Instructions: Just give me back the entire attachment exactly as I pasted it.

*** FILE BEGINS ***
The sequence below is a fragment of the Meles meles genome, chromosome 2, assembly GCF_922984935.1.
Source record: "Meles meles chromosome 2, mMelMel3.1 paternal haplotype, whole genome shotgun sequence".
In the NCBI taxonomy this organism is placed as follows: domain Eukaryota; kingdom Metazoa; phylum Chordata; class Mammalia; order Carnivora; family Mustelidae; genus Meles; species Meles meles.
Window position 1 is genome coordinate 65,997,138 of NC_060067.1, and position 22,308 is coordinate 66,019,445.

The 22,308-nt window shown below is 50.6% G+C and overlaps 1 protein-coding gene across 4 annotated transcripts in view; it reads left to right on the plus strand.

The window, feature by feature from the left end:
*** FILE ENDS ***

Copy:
The sequence below is a fragment of the Meles meles genome, chromosome 2, assembly GCF_922984935.1.
Source record: "Meles meles chromosome 2, mMelMel3.1 paternal haplotype, whole genome shotgun sequence".
In the NCBI taxonomy this organism is placed as follows: domain Eukaryota; kingdom Metazoa; phylum Chordata; class Mammalia; order Carnivora; family Mustelidae; genus Meles; species Meles meles.
Window position 1 is genome coordinate 65,997,138 of NC_060067.1, and position 22,308 is coordinate 66,019,445.

The 22,308-nt window shown below is 50.6% G+C and overlaps 1 protein-coding gene across 4 annotated transcripts in view; it reads left to right on the plus strand.

The window, feature by feature from the left end: